SpaceX and NASA have made history once again, successfully completing the crucial final phase of their Demo-2 mission for the Crew Dragon spacecraft, SpaceX’s first spacecraft made for human flight. This marks the end of this last demonstration mission, which flew NASA astronauts Bob Behnken and Doug Hurley to the International Space Station on May 30, where they remained for two months prior to making the return trip on Sunday.
SpaceX’s Crew Dragon appears to have performed exactly as intended throughout the mission, handling the launch, ISS docking, undocking, de-orbit and splashdown in a fully automated process that kept the astronauts safe and secure throughout. This final phase included recovery of Behnken and Hurley at sea in the Gulf of Mexico using SpaceX’s GO Navigator recovery vessel, which went smoothly, with the capsule loaded onto Navigator around 3:18 PM EDT, and the hatch opened at roughly 4:00 PM EDT, and the crew exiting starting at around 4:06 PM EDT. There were a number of private vessels in the area (you can see them in the gif below), which is a violation of the security conditions, but SpaceX established a perimeter and continued, which is essentially the best they can do under these conditions.
With the successful completion of this mission, everything should be in place to allow for the full certification of Crew Dragon and Falcon 9 as rated for human spaceflight according to NASA’s exacting standards — provided a final, thorough review of the entire mission from start to finish doesn’t reveal any remaining issues that need tidying up. Again, based on what we’ve seen, it looks like a more or less picture-perfect mission for Demo-2 from start to finish, so I wouldn’t expect any major barriers to certification. Note that this is also the first human splashdown in 45 years — when the final Skylab crew did that in 1974.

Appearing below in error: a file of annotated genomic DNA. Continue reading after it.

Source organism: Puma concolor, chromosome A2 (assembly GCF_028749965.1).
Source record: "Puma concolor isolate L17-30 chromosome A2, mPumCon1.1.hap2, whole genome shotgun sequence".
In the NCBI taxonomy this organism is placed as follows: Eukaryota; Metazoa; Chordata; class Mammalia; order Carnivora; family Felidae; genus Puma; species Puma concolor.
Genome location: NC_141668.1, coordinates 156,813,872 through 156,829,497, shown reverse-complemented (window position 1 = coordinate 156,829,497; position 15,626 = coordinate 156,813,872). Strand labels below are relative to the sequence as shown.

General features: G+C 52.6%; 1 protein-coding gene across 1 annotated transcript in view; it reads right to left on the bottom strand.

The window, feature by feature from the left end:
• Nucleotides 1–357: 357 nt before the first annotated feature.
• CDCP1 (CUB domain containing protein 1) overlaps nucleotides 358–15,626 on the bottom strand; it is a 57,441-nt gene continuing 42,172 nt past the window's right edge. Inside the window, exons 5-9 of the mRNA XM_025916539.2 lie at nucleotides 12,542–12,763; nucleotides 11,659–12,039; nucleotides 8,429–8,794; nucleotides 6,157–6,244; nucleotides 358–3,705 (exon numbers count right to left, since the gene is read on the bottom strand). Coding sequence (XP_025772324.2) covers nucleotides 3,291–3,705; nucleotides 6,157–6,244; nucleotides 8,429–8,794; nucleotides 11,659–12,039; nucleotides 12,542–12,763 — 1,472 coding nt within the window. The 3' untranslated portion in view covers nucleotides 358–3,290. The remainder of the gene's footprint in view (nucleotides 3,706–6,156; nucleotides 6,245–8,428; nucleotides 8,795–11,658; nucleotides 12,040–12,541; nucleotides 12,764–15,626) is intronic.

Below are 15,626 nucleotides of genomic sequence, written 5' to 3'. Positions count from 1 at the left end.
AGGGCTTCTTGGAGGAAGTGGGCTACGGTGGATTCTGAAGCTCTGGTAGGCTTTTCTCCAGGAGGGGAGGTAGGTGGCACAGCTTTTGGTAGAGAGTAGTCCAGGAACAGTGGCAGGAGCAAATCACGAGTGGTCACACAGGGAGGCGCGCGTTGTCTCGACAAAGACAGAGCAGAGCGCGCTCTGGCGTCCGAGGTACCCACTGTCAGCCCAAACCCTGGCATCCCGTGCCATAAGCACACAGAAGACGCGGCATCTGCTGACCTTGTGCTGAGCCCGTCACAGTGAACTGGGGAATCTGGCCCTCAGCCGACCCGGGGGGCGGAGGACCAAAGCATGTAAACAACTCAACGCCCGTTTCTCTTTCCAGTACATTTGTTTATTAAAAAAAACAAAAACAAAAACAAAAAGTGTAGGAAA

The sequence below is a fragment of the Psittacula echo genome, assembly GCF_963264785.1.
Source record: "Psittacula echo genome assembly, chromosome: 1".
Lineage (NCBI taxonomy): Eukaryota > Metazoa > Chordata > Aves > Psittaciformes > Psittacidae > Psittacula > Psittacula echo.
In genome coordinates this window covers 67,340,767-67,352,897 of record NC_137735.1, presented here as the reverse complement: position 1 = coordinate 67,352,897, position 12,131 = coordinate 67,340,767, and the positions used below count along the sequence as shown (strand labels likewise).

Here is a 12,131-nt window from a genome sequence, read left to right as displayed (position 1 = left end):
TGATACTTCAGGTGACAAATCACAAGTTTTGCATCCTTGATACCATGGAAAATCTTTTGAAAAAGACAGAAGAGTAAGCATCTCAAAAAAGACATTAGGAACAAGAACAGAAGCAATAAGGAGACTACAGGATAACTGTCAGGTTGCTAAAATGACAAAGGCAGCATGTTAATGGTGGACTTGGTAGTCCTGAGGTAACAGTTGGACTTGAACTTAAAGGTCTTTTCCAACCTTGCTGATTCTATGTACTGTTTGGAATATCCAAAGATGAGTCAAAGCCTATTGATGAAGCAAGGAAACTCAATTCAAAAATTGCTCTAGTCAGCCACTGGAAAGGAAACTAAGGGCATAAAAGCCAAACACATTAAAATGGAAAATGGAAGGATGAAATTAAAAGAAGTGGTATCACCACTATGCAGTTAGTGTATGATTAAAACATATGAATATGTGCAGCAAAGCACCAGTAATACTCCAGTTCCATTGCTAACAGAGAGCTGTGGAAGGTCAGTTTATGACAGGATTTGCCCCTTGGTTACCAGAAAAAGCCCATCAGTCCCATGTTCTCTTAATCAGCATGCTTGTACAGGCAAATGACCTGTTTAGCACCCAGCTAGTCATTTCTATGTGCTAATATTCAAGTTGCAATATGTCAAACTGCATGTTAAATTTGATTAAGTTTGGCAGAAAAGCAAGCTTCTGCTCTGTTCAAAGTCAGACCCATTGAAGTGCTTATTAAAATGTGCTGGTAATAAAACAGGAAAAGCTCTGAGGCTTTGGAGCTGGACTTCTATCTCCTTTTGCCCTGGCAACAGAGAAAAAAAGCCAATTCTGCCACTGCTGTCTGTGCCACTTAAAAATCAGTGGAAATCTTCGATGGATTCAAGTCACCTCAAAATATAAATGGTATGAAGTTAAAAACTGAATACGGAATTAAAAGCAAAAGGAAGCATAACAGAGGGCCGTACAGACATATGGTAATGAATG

That means that the next step for Crew Dragon is to begin regular service as America’s primary source of transportation to and from the Space Station. The first of its operational missions, designated Crew-1, is currently set to take place sometime in late September, and will carry three NASA astronauts and one JAXA astronaut to the station for a regular tour as crew members of the orbital science platform.
This now also means that NASA will have control over its own transportation method for its astronauts (and astronauts from friendly nations) to and from the Space Station since the retirement of the Space Shuttle in 2011. The Commercial Crew program was designed to provide just that, but rather than having NASA responsible for the launch and transportation spacecraft as with the Shuttle, it’s partnering with private companies to offer it commercial service for those flights – SpaceX is now the first to complete the testing and development program, and Boeing is in process of becoming a second commercial ride provider for NASA to rely on.
NASA wants to ensure continued access to the ISS, and is also hoping to save money long-term and enable the commercial space industry by sharing rides aboard the Crew Dragon and Boeing’s Starliner with commercial astronauts. SpaceX has already partnered with a company to begin selling return trips aboard Crew Dragon (without an ISS stop) for private spacefarers, and Dragon has a total of seven potential seats for flying people, with NASA missions only ever slated to occupy four of those spots.